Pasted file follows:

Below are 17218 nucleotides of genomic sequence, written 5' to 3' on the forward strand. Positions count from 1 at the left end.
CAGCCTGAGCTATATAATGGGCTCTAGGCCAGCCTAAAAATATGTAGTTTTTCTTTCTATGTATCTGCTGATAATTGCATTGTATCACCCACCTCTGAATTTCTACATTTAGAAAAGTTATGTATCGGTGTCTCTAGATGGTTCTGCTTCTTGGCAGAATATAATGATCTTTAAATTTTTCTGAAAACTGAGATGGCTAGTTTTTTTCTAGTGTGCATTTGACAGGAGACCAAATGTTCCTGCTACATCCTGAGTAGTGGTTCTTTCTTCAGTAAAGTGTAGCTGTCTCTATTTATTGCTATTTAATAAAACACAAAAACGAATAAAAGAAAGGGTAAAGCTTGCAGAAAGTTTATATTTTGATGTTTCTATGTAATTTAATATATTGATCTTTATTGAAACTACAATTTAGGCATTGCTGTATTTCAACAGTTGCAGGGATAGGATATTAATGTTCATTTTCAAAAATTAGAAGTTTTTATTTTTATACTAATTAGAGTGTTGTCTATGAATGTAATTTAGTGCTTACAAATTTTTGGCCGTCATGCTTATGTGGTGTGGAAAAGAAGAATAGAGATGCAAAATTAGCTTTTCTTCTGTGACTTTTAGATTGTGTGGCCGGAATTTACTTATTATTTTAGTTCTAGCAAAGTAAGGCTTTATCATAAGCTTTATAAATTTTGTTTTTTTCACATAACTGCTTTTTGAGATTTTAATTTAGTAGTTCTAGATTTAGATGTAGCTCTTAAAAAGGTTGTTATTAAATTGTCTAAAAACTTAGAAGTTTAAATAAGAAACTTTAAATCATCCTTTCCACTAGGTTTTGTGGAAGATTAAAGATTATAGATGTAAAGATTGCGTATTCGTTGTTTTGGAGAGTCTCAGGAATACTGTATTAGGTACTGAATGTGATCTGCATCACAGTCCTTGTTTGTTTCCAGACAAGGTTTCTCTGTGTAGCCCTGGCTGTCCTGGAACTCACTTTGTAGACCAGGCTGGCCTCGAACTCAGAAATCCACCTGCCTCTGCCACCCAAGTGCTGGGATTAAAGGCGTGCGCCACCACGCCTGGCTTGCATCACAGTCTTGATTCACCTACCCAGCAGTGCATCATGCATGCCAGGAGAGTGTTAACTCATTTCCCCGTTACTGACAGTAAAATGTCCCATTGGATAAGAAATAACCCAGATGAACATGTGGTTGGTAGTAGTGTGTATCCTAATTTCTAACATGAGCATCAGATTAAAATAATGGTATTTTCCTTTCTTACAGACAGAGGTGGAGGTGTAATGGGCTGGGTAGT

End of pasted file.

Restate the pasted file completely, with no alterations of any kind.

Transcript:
Below are 17218 nucleotides of genomic sequence, written 5' to 3' on the forward strand. Positions count from 1 at the left end.
CAGCCTGAGCTATATAATGGGCTCTAGGCCAGCCTAAAAATATGTAGTTTTTCTTTCTATGTATCTGCTGATAATTGCATTGTATCACCCACCTCTGAATTTCTACATTTAGAAAAGTTATGTATCGGTGTCTCTAGATGGTTCTGCTTCTTGGCAGAATATAATGATCTTTAAATTTTTCTGAAAACTGAGATGGCTAGTTTTTTTCTAGTGTGCATTTGACAGGAGACCAAATGTTCCTGCTACATCCTGAGTAGTGGTTCTTTCTTCAGTAAAGTGTAGCTGTCTCTATTTATTGCTATTTAATAAAACACAAAAACGAATAAAAGAAAGGGTAAAGCTTGCAGAAAGTTTATATTTTGATGTTTCTATGTAATTTAATATATTGATCTTTATTGAAACTACAATTTAGGCATTGCTGTATTTCAACAGTTGCAGGGATAGGATATTAATGTTCATTTTCAAAAATTAGAAGTTTTTATTTTTATACTAATTAGAGTGTTGTCTATGAATGTAATTTAGTGCTTACAAATTTTTGGCCGTCATGCTTATGTGGTGTGGAAAAGAAGAATAGAGATGCAAAATTAGCTTTTCTTCTGTGACTTTTAGATTGTGTGGCCGGAATTTACTTATTATTTTAGTTCTAGCAAAGTAAGGCTTTATCATAAGCTTTATAAATTTTGTTTTTTTCACATAACTGCTTTTTGAGATTTTAATTTAGTAGTTCTAGATTTAGATGTAGCTCTTAAAAAGGTTGTTATTAAATTGTCTAAAAACTTAGAAGTTTAAATAAGAAACTTTAAATCATCCTTTCCACTAGGTTTTGTGGAAGATTAAAGATTATAGATGTAAAGATTGCGTATTCGTTGTTTTGGAGAGTCTCAGGAATACTGTATTAGGTACTGAATGTGATCTGCATCACAGTCCTTGTTTGTTTCCAGACAAGGTTTCTCTGTGTAGCCCTGGCTGTCCTGGAACTCACTTTGTAGACCAGGCTGGCCTCGAACTCAGAAATCCACCTGCCTCTGCCACCCAAGTGCTGGGATTAAAGGCGTGCGCCACCACGCCTGGCTTGCATCACAGTCTTGATTCACCTACCCAGCAGTGCATCATGCATGCCAGGAGAGTGTTAACTCATTTCCCCGTTACTGACAGTAAAATGTCCCATTGGATAAGAAATAACCCAGATGAACATGTGGTTGGTAGTAGTGTGTATCCTAATTTCTAACATGAGCATCAGATTAAAATAATGGTATTTTCCTTTCTTACAGACAGAGGTGGAGGTGTAATGGGCTGGGTAGT